Facilitated, financed and led by non-Russians, the Bolshevik revolution was a disaster for the Russian people.
As we mark the 100th anniversary today of the Great October Socialist Revolution, pundits are laying out what they believe are the lessons of the tragic events which befell Russia and its people in 1917. As my contribution, I would like to draw attention to something a little different: namely, that in Russia revolution means counter-revolution.
The Bolsheviks’ usurpation of power in November 1917 didn’t end the political struggle within Russia. Rather, it intensified it. Counter-revolutionary groups sprung up throughout the country, and before long civil war resulted. The violence which followed inflicted enormous damage on Russia. Bolshevik supporters who imagined that their party’s coup would lead to ‘peace, bread, and land’ proved to be cruelly deceived.
And so it often is with revolutions. The revolutionaries like to imagine that all they have to do is topple the old order and all will be well. They will establish themselves firmly in authority. They don’t imagine that a significant portion of the population might object to their unconstitutional seizure of power and take up arms against them, and that the revolution, however well-intentioned it may be, will have terrible results. But when a self-appointed elite seizes control in this way, people very often do object, and on occasions do so vehemently enough to do something about it.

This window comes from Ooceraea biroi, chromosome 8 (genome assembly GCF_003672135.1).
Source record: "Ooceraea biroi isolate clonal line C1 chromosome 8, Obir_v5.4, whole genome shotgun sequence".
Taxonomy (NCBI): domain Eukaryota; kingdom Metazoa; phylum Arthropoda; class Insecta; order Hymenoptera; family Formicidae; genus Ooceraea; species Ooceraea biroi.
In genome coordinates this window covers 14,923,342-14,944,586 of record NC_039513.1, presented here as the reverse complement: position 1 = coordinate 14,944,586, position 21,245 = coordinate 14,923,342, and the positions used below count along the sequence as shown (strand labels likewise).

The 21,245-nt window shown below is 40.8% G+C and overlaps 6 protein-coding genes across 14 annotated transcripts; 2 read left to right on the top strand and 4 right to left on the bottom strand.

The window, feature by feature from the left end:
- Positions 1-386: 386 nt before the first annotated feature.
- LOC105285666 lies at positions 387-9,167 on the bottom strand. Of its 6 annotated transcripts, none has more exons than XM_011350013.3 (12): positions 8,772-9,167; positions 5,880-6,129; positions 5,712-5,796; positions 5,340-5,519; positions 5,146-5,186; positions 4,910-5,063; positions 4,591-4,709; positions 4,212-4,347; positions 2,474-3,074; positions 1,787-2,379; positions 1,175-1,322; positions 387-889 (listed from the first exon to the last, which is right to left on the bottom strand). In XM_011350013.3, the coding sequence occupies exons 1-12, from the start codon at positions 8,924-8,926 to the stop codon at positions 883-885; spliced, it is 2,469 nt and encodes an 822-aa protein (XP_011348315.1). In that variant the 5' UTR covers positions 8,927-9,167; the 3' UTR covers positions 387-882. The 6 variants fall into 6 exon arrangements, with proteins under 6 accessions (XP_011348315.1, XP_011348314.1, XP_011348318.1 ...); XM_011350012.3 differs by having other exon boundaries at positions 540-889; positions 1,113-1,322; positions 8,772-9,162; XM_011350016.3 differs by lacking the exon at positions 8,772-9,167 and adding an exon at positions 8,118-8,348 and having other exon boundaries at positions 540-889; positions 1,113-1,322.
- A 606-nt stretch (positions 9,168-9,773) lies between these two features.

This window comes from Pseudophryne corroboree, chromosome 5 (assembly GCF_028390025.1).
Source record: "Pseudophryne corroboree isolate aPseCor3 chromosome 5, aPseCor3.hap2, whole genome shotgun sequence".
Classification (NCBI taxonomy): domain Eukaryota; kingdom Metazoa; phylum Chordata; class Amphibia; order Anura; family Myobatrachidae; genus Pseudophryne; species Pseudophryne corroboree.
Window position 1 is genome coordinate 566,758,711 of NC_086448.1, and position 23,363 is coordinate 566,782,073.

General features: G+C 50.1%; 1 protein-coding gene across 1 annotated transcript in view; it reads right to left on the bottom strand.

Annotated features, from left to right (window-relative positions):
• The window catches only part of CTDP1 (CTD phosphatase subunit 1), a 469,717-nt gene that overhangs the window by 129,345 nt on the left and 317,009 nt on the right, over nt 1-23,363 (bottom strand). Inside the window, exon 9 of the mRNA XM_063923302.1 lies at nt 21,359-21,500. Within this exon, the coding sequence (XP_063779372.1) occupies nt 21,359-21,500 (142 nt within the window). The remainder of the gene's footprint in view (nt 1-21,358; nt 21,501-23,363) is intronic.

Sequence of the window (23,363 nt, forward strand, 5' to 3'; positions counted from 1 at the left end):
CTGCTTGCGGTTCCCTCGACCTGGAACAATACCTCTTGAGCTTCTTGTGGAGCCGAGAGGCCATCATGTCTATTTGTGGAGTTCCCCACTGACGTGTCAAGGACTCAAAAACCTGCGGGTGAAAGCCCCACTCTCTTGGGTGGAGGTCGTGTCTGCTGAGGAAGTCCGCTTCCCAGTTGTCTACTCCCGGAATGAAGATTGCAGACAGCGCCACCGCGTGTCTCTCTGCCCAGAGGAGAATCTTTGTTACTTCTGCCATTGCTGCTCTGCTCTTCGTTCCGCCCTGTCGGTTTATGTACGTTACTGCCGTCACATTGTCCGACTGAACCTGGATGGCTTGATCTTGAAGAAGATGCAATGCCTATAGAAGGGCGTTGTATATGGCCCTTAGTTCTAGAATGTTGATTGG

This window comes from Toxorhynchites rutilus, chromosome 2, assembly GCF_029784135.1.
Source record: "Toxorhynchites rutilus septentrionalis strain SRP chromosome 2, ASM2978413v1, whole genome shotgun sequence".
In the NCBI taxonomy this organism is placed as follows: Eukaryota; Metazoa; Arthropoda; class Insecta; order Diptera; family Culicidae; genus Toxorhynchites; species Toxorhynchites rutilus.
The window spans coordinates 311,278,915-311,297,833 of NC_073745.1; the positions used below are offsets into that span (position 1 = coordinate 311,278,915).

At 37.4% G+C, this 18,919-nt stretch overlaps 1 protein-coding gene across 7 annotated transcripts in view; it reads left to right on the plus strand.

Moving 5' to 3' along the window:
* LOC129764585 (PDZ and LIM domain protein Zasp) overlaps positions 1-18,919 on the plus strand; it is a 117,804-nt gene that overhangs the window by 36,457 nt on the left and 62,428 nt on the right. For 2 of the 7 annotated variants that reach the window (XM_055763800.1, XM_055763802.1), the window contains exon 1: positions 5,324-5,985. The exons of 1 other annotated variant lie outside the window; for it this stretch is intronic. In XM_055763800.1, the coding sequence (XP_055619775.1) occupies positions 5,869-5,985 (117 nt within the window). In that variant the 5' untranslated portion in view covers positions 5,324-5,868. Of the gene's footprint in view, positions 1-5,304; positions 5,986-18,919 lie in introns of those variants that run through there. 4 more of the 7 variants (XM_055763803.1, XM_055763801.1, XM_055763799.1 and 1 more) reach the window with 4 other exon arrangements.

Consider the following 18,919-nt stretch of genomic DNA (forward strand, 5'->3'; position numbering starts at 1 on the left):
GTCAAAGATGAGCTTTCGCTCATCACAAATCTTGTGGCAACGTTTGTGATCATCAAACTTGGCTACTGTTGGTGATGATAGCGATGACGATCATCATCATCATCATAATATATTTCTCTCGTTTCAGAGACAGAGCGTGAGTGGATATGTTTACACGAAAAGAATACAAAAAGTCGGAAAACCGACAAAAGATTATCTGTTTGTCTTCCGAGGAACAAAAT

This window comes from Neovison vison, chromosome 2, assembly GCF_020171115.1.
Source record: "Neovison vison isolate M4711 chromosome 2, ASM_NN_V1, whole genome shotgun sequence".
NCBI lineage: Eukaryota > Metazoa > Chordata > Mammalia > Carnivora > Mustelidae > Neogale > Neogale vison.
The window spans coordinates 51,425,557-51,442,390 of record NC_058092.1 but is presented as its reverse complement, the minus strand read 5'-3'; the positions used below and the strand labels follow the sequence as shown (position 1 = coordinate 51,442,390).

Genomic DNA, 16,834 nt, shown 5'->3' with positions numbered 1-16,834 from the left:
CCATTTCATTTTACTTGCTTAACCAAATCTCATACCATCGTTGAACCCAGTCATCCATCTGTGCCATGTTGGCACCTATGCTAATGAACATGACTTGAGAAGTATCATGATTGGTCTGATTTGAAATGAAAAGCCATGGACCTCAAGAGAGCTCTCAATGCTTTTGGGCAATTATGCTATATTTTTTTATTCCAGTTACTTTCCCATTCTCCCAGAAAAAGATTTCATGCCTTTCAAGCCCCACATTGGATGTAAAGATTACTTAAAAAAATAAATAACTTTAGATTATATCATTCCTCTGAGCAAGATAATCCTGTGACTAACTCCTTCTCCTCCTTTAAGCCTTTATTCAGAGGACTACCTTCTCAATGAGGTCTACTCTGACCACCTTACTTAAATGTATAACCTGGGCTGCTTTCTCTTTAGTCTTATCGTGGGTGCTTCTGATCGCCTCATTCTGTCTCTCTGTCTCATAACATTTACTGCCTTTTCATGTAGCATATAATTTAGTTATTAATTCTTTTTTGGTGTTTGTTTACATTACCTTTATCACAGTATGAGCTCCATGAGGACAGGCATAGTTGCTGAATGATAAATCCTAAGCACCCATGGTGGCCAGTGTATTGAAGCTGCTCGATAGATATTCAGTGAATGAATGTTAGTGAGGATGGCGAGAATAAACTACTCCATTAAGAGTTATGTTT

From CIW NEWS Contributor
Russia crime war infowar
Russia (RU) is estimated to have a population of 146.7 million with a growth rate during 2010-2015 of 0.0% pa.
At the same rate of change, in five years' time its population will increase by 0 million.